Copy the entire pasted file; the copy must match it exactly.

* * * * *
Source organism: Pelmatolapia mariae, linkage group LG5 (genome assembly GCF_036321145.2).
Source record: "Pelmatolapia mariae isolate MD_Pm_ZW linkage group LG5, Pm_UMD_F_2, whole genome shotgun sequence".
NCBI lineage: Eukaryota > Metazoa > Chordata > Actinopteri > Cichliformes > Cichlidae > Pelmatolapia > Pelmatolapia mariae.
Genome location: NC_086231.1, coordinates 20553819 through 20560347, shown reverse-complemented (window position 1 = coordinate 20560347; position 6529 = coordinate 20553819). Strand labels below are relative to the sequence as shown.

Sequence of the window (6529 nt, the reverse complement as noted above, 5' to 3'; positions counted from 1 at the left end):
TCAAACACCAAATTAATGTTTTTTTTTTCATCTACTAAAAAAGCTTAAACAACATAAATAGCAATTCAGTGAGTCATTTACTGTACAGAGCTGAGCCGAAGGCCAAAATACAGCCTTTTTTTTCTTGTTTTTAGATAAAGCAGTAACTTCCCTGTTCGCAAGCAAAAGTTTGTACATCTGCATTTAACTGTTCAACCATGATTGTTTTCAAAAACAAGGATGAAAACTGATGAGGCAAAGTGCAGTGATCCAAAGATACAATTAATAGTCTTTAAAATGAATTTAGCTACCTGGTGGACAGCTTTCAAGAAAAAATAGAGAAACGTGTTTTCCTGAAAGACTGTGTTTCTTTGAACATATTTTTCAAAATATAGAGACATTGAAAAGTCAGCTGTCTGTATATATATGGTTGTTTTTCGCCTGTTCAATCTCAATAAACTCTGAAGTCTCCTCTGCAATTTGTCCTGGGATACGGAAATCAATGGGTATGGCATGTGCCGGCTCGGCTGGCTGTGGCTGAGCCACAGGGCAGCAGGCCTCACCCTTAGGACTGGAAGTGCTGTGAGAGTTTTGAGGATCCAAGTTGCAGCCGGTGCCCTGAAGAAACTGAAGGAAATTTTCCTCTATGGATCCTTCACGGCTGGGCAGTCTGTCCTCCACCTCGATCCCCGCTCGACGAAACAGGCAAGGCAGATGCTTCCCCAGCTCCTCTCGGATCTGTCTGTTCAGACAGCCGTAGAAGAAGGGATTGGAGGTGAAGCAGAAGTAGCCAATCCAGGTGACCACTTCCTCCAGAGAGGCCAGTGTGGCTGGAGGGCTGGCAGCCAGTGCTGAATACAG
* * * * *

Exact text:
Source organism: Pelmatolapia mariae, linkage group LG5 (genome assembly GCF_036321145.2).
Source record: "Pelmatolapia mariae isolate MD_Pm_ZW linkage group LG5, Pm_UMD_F_2, whole genome shotgun sequence".
NCBI lineage: Eukaryota > Metazoa > Chordata > Actinopteri > Cichliformes > Cichlidae > Pelmatolapia > Pelmatolapia mariae.
Genome location: NC_086231.1, coordinates 20553819 through 20560347, shown reverse-complemented (window position 1 = coordinate 20560347; position 6529 = coordinate 20553819). Strand labels below are relative to the sequence as shown.

Sequence of the window (6529 nt, the reverse complement as noted above, 5' to 3'; positions counted from 1 at the left end):
TCAAACACCAAATTAATGTTTTTTTTTTCATCTACTAAAAAAGCTTAAACAACATAAATAGCAATTCAGTGAGTCATTTACTGTACAGAGCTGAGCCGAAGGCCAAAATACAGCCTTTTTTTTCTTGTTTTTAGATAAAGCAGTAACTTCCCTGTTCGCAAGCAAAAGTTTGTACATCTGCATTTAACTGTTCAACCATGATTGTTTTCAAAAACAAGGATGAAAACTGATGAGGCAAAGTGCAGTGATCCAAAGATACAATTAATAGTCTTTAAAATGAATTTAGCTACCTGGTGGACAGCTTTCAAGAAAAAATAGAGAAACGTGTTTTCCTGAAAGACTGTGTTTCTTTGAACATATTTTTCAAAATATAGAGACATTGAAAAGTCAGCTGTCTGTATATATATGGTTGTTTTTCGCCTGTTCAATCTCAATAAACTCTGAAGTCTCCTCTGCAATTTGTCCTGGGATACGGAAATCAATGGGTATGGCATGTGCCGGCTCGGCTGGCTGTGGCTGAGCCACAGGGCAGCAGGCCTCACCCTTAGGACTGGAAGTGCTGTGAGAGTTTTGAGGATCCAAGTTGCAGCCGGTGCCCTGAAGAAACTGAAGGAAATTTTCCTCTATGGATCCTTCACGGCTGGGCAGTCTGTCCTCCACCTCGATCCCCGCTCGACGAAACAGGCAAGGCAGATGCTTCCCCAGCTCCTCTCGGATCTGTCTGTTCAGACAGCCGTAGAAGAAGGGATTGGAGGTGAAGCAGAAGTAGCCAATCCAGGTGACCACTTCCTCCAGAGAGGCCAGTGTGGCTGGAGGGCTGGCAGCCAGTGCTGAATACAG